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Wednesday, September 16, 2015

What is stronger in DIESEL Motorsports - pulling or drag racing???

It all depends on what part of the country you are in geographically! The popularity of it changes from region to region but it all surrounds diesel performance. Obviously because of the population the East and Midwest has the largest concentration of diesel pickups and in that area sled pulling dominates not only events but also in number of trucks competing.

It's only natural since this area is the bread basket of farming and diesel trucks and machinery are used for their work. Plus pulling has been part of the county fairs for over 100 years starting with horses, to tractors and now to trucks!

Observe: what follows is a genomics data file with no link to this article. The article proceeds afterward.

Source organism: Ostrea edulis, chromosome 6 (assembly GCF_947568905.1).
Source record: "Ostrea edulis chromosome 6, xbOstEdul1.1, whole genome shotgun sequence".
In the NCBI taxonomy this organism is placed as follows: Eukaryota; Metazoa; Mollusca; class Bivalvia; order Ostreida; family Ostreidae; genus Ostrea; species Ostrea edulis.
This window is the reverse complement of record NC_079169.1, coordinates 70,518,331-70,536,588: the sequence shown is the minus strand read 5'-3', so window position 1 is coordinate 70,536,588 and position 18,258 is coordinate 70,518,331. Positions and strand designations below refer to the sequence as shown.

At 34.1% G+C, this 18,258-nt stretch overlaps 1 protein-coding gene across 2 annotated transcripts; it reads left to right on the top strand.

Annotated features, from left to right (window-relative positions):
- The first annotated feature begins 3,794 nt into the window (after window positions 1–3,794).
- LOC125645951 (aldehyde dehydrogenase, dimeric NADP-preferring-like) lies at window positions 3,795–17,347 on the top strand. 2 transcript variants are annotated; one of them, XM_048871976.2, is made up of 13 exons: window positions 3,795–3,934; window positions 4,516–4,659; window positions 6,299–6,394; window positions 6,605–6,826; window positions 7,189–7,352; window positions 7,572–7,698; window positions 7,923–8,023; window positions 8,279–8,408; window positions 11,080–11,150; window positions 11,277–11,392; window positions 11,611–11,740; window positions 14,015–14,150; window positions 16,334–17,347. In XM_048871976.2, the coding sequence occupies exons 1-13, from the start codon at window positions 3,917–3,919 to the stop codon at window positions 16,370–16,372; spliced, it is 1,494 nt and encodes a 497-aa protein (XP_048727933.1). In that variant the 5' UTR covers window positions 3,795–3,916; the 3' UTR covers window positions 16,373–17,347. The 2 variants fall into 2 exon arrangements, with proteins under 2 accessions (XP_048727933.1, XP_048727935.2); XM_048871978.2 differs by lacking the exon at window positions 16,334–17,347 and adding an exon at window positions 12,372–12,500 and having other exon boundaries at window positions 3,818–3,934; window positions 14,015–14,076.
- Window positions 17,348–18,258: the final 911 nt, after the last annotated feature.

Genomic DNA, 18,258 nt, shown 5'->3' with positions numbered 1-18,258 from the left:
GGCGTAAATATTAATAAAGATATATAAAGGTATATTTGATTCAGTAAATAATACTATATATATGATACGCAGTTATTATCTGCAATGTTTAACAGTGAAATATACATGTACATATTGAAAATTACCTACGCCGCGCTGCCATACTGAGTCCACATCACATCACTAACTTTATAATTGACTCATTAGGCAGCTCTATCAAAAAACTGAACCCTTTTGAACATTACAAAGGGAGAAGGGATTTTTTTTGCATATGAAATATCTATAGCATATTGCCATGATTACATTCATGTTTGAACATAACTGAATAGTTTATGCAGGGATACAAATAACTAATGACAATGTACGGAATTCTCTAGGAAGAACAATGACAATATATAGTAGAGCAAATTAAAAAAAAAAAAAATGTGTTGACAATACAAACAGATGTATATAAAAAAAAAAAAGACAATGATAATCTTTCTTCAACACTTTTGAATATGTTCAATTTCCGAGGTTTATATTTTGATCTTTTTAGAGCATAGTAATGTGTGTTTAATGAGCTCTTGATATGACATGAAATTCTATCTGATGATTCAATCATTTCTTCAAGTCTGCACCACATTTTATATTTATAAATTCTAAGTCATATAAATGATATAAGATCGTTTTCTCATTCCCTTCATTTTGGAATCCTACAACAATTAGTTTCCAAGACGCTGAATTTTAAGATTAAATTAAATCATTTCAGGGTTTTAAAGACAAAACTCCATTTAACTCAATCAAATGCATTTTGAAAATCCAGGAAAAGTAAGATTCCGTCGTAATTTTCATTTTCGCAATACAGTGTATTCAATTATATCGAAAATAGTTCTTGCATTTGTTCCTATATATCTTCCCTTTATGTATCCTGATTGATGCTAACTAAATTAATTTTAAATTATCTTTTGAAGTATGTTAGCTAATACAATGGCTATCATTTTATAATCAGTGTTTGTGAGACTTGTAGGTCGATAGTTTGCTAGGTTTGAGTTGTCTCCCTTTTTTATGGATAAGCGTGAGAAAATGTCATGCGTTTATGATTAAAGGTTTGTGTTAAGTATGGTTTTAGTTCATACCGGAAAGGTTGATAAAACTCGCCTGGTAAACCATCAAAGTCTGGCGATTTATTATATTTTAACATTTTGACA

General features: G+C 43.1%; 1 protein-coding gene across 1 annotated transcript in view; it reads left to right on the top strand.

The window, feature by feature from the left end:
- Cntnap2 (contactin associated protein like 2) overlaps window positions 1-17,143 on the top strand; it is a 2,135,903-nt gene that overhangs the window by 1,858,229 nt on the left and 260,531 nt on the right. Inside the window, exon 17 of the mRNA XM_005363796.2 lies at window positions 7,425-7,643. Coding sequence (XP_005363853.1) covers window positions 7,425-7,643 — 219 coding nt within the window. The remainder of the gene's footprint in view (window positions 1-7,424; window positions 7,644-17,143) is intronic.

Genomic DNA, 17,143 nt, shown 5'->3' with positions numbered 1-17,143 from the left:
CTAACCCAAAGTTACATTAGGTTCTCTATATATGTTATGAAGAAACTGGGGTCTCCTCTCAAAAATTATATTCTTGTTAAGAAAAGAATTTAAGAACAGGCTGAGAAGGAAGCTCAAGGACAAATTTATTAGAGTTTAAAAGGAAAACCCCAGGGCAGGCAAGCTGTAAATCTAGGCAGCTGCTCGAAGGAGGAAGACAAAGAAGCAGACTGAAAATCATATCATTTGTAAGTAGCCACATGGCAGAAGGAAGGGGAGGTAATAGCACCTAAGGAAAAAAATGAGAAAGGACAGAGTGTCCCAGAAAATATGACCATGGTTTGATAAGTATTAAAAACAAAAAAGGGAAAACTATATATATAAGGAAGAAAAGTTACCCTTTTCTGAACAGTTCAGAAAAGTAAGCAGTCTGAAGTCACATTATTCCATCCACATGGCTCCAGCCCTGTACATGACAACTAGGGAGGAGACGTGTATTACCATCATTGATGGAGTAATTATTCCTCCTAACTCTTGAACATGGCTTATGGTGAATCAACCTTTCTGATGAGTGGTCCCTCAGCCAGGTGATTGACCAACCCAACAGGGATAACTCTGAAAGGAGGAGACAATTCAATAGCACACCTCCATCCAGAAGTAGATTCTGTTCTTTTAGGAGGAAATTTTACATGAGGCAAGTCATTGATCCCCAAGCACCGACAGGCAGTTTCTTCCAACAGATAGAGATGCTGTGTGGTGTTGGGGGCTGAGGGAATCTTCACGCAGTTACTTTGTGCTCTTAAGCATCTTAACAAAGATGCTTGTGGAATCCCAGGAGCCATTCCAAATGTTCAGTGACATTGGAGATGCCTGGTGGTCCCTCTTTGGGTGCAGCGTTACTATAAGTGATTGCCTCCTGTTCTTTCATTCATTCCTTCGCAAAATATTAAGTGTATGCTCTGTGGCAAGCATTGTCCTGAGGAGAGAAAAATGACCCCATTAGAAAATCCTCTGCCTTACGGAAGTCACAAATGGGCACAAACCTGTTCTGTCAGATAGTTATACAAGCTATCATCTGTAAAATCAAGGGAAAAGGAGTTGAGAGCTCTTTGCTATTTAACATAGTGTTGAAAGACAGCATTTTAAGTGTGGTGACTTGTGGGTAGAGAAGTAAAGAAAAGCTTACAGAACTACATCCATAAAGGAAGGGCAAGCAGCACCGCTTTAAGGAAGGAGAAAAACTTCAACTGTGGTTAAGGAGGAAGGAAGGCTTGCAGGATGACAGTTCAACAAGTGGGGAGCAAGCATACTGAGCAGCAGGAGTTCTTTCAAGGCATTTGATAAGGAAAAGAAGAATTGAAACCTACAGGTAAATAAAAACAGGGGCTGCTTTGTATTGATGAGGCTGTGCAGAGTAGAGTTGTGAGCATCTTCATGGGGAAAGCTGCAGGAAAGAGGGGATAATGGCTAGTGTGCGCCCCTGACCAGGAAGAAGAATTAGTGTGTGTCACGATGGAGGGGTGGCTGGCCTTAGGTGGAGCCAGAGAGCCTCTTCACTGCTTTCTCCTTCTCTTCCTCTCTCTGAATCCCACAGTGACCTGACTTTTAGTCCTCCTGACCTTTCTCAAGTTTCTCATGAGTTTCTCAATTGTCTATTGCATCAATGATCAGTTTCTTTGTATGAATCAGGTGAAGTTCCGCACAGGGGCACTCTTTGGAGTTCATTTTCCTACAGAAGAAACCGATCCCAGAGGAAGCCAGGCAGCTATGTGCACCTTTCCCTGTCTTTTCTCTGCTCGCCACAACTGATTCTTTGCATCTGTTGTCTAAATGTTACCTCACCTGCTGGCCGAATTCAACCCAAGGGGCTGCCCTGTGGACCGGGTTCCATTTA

Drag racing is still popular but it doesn't draw the crowd that pulling does in the Midwest and East. Many fast trucks/diesels are built in the Midwest because of the technology researched by the diesel shops in this area. Many new items have been developed for advanced performance and horsepower by the local shops.

Out West is mostly drag racing with the trucks because that and off-roading is what the West has always done! It's where the CA racing scene was hot in the 50-70s but with increased population the tracks are having a hard time staying open.

The South is mostly drag racing but pulling is found in pockets in the South, there are a lot of fast trucks in the South. The numbers are smaller for diesel performance trucks but they still are growing the sport in this area.